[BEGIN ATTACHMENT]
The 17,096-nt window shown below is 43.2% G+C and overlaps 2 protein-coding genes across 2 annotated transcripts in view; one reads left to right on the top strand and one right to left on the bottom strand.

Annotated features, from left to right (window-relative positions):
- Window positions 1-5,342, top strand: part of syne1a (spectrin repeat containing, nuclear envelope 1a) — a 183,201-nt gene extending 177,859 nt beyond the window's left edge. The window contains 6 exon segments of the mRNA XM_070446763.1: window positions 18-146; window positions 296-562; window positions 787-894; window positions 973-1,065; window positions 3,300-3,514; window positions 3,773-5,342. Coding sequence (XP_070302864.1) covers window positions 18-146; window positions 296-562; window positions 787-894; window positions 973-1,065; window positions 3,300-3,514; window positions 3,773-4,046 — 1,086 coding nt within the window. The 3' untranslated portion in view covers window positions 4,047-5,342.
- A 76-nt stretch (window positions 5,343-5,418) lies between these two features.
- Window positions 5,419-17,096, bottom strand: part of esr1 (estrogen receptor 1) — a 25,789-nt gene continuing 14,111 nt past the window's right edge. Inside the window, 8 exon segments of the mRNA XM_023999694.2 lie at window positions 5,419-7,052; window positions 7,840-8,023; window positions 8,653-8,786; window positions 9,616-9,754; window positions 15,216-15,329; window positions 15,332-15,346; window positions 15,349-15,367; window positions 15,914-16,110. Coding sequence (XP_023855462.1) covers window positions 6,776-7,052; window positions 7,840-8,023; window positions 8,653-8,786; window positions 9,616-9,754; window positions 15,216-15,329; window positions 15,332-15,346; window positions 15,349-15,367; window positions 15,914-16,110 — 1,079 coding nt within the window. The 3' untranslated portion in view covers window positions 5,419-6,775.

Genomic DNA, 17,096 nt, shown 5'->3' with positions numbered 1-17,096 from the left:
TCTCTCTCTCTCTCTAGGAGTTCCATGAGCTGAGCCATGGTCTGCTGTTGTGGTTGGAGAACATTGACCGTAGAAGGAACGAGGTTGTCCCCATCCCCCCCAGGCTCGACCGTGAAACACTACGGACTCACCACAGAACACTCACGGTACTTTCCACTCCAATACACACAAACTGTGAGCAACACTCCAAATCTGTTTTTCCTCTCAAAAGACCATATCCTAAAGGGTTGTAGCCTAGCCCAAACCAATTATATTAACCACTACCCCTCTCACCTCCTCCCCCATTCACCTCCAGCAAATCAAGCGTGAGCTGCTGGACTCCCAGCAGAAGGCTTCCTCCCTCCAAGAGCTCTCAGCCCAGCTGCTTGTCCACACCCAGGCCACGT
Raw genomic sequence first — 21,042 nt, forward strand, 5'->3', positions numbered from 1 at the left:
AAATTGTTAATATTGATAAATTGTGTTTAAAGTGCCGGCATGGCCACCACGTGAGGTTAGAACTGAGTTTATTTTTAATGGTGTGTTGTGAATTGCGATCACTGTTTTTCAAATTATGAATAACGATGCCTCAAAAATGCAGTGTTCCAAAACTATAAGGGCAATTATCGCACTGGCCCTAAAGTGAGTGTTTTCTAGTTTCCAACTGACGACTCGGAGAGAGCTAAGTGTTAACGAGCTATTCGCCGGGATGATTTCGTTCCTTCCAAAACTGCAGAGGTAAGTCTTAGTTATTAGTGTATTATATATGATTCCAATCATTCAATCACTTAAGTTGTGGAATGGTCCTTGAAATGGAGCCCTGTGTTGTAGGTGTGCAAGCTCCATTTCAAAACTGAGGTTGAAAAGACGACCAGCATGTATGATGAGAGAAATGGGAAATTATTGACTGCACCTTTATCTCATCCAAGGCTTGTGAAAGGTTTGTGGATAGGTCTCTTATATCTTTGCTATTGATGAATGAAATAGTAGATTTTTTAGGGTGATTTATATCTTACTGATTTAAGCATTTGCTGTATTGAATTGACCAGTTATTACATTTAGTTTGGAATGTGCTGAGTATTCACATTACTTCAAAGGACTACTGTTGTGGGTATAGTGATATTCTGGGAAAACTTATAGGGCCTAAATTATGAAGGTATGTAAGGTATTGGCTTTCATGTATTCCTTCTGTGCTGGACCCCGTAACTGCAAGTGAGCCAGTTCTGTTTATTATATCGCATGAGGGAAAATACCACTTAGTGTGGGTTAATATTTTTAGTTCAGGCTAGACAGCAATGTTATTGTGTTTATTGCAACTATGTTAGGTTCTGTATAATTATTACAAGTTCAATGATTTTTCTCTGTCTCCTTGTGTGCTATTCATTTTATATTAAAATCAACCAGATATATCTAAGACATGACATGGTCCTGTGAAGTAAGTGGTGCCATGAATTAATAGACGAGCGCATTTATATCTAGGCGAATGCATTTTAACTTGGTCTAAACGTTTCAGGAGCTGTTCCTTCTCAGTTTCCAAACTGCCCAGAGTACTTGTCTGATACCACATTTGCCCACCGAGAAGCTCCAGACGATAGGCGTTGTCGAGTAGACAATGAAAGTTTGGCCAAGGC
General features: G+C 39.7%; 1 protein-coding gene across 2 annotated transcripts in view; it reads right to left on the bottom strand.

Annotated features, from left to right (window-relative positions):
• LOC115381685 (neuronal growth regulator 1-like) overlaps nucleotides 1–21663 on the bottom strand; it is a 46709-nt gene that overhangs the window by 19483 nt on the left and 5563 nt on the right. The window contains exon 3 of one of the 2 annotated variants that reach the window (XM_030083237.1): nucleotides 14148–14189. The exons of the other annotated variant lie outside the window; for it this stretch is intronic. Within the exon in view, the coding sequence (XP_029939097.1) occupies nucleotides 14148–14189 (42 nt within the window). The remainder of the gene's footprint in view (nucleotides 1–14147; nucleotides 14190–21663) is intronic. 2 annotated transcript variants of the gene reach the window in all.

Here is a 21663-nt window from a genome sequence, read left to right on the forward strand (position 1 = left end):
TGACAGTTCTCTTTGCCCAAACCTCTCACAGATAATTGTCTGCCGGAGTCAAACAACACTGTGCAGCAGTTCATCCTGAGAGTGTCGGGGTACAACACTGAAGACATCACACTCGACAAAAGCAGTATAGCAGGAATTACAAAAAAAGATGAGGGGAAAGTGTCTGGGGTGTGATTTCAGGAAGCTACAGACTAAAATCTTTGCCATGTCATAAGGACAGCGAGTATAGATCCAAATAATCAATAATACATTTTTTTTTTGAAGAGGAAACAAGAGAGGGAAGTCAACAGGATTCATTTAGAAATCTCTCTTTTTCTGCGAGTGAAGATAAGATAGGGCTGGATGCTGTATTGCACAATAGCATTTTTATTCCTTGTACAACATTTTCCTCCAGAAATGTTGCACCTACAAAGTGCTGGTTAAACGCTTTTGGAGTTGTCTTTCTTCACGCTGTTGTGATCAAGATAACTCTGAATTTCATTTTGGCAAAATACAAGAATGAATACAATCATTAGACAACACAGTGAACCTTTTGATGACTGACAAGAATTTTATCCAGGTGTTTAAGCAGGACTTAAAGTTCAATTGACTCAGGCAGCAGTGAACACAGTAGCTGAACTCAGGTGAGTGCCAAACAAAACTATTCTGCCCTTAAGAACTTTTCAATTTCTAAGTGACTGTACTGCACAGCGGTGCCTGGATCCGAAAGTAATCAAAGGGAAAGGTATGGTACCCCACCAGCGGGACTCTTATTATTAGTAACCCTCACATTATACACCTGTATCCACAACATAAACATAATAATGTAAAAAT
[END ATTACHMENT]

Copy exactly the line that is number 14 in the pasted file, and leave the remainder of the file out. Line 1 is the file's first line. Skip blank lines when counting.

TGACAGTTCTCTTTGCCCAAACCTCTCACAGATAATTGTCTGCCGGAGTCAAACAACACTGTGCAGCAGTTCATCCTGAGAGTGTCGGGGTACAACACTGAAGACATCACACTCGACAAAAGCAGTATAGCAGGAATTACAAAAAAAGATGAGGGGAAAGTGTCTGGGGTGTGATTTCAGGAAGCTACAGACTAAAATCTTTGCCATGTCATAAGGACAGCGAGTATAGATCCAAATAATCAATAATACATTTTTTTTTTGAAGAGGAAACAAGAGAGGGAAGTCAACAGGATTCATTTAGAAATCTCTCTTTTTCTGCGAGTGAAGATAAGATAGGGCTGGATGCTGTATTGCACAATAGCATTTTTATTCCTTGTACAACATTTTCCTCCAGAAATGTTGCACCTACAAAGTGCTGGTTAAACGCTTTTGGAGTTGTCTTTCTTCACGCTGTTGTGATCAAGATAACTCTGAATTTCATTTTGGCAAAATACAAGAATGAATACAATCATTAGACAACACAGTGAACCTTTTGATGACTGACAAGAATTTTATCCAGGTGTTTAAGCAGGACTTAAAGTTCAATTGACTCAGGCAGCAGTGAACACAGTAGCTGAACTCAGGTGAGTGCCAAACAAAACTATTCTGCCCTTAAGAACTTTTCAATTTCTAAGTGACTGTACTGCACAGCGGTGCCTGGATCCGAAAGTAATCAAAGGGAAAGGTATGGTACCCCACCAGCGGGACTCTTATTATTAGTAACCCTCACATTATACACCTGTATCCACAACATAAACATAATAATGTAAAAAT